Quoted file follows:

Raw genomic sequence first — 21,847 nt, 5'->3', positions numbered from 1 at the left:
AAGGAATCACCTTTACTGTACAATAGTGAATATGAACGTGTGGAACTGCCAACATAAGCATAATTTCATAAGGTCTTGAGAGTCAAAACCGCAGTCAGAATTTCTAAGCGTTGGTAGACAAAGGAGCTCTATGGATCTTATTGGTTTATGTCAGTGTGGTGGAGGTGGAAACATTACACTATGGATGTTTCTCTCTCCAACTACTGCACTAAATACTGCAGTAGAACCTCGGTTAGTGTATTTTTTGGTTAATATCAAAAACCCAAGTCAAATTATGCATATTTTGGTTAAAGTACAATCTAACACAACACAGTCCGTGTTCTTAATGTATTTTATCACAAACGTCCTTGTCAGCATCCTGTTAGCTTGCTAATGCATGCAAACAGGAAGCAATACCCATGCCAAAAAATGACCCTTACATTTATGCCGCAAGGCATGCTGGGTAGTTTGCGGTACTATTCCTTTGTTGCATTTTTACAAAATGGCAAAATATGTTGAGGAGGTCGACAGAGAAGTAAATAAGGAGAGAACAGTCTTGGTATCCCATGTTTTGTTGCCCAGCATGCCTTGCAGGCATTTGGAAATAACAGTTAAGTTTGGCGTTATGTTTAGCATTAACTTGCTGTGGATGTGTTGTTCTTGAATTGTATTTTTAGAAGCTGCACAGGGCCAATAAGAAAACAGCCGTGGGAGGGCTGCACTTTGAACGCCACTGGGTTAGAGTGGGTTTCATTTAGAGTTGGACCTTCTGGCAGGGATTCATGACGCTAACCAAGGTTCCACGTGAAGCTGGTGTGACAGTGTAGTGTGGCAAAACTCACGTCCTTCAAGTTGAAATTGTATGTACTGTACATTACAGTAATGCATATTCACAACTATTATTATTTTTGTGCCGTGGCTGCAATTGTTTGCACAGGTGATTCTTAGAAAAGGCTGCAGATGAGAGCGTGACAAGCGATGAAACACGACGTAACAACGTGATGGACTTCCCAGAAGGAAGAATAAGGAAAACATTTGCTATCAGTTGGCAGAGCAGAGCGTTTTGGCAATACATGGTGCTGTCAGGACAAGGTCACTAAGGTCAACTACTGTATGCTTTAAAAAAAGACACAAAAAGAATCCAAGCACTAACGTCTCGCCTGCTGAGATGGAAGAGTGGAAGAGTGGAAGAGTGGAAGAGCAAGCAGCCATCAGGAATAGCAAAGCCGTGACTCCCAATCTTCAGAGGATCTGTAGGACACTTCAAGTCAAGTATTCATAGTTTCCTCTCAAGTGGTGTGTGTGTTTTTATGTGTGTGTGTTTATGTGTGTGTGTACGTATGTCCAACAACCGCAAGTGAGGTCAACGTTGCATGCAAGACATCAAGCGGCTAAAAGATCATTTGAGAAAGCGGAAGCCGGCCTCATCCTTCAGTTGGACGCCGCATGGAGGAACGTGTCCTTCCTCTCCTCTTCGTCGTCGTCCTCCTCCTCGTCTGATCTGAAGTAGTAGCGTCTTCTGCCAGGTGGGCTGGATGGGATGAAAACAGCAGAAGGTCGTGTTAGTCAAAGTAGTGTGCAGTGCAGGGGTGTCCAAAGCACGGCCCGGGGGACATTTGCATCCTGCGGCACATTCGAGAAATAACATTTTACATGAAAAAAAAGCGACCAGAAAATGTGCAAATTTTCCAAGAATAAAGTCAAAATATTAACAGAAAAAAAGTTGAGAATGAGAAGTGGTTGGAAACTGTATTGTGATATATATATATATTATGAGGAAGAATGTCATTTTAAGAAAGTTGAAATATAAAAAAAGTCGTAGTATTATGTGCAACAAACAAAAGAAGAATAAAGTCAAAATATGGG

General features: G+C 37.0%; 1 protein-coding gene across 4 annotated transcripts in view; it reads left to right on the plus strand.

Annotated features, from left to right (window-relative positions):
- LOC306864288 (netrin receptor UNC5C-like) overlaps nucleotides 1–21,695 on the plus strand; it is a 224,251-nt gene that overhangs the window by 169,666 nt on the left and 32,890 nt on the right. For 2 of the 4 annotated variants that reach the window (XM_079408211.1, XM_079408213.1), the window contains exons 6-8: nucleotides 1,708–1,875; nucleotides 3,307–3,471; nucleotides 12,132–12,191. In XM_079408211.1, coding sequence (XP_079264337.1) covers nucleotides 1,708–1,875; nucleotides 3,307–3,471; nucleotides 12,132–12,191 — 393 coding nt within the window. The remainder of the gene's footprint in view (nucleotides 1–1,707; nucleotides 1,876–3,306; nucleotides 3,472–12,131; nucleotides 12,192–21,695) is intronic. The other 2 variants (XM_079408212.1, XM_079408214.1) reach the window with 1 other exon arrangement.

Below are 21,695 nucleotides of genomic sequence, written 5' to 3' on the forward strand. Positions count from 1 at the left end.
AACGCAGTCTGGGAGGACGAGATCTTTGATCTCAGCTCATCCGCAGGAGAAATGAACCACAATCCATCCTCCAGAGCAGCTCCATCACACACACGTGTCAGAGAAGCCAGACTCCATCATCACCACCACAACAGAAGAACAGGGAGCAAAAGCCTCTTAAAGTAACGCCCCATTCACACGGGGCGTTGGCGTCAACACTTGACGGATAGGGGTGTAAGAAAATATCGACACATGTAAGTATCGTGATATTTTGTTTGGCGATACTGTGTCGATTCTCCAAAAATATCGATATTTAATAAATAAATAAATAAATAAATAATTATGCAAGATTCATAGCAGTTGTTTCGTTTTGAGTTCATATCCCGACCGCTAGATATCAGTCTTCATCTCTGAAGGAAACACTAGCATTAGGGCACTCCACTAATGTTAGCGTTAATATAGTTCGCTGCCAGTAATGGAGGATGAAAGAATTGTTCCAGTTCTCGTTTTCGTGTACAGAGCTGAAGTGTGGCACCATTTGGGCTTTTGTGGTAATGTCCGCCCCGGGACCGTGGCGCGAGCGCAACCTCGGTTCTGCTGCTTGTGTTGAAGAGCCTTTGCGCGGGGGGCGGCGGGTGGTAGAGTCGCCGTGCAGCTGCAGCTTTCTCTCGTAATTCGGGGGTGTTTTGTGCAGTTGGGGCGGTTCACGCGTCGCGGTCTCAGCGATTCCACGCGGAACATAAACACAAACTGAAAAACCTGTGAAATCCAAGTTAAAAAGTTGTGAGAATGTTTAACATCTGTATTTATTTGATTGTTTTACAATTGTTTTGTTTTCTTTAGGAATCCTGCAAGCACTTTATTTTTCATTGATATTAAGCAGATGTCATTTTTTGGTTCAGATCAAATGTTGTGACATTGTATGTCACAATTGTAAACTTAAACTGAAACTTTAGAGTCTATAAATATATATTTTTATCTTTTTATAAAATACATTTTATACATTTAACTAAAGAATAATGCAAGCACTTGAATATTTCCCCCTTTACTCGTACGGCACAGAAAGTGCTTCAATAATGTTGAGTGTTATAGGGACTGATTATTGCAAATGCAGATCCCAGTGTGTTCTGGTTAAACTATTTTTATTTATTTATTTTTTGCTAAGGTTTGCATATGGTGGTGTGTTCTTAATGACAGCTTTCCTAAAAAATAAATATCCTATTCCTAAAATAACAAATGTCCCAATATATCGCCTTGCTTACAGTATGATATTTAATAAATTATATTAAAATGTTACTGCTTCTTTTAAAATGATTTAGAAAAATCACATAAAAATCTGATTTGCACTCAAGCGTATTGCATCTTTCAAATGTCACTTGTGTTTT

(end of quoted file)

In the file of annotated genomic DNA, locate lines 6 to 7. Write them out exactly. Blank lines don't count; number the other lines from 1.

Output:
Below are 21,695 nucleotides of genomic sequence, written 5' to 3' on the forward strand. Positions count from 1 at the left end.
AACGCAGTCTGGGAGGACGAGATCTTTGATCTCAGCTCATCCGCAGGAGAAATGAACCACAATCCATCCTCCAGAGCAGCTCCATCACACACACGTGTCAGAGAAGCCAGACTCCATCATCACCACCACAACAGAAGAACAGGGAGCAAAAGCCTCTTAAAGTAACGCCCCATTCACACGGGGCGTTGGCGTCAACACTTGACGGATAGGGGTGTAAGAAAATATCGACACATGTAAGTATCGTGATATTTTGTTTGGCGATACTGTGTCGATTCTCCAAAAATATCGATATTTAATAAATAAATAAATAAATAAATAATTATGCAAGATTCATAGCAGTTGTTTCGTTTTGAGTTCATATCCCGACCGCTAGATATCAGTCTTCATCTCTGAAGGAAACACTAGCATTAGGGCACTCCACTAATGTTAGCGTTAATATAGTTCGCTGCCAGTAATGGAGGATGAAAGAATTGTTCCAGTTCTCGTTTTCGTGTACAGAGCTGAAGTGTGGCACCATTTGGGCTTTTGTGGTAATGTCCGCCCCGGGACCGTGGCGCGAGCGCAACCTCGGTTCTGCTGCTTGTGTTGAAGAGCCTTTGCGCGGGGGGCGGCGGGTGGTAGAGTCGCCGTGCAGCTGCAGCTTTCTCTCGTAATTCGGGGGTGTTTTGTGCAGTTGGGGCGGTTCACGCGTCGCGGTCTCAGCGATTCCACGCGGAACATAAACACAAACTGAAAAACCTGTGAAATCCAAGTTAAAAAGTTGTGAGAATGTTTAACATCTGTATTTATTTGATTGTTTTACAATTGTTTTGTTTTCTTTAGGAATCCTGCAAGCACTTTATTTTTCATTGATATTAAGCAGATGTCATTTTTTGGTTCAGATCAAATGTTGTGACATTGTATGTCACAATTGTAAACTTAAACTGAAACTTTAGAGTCTATAAATATATATTTTTATCTTTTTATAAAATACATTTTATACATTTAACTAAAGAATAATGCAAGCACTTGAATATTTCCCCCTTTACTCGTACGGCACAGAAAGTGCTTCAATAATGTTGAGTGTTATAGGGACTGATTATTGCAAATGCAGATCCCAGTGTGTTCTGGTTAAACTATTTTTATTTATTTATTTTTTGCTAAGGTTTGCATATGGTGGTGTGTTCTTAATGACAGCTTTCCTAAAAAATAAATATCCTATTCCTAAAATAACAAATGTCCCAATATATCGCCTTGCTTACAGTATGATATTTAATAAATTATATTAAAATGTTACTGCTTCTTTTAAAATGATTTAGAAAAATCACATAAAAATCTGATTTGCACTCAAGCGTATTGCATCTTTCAAATGTCACTTGTGTTTT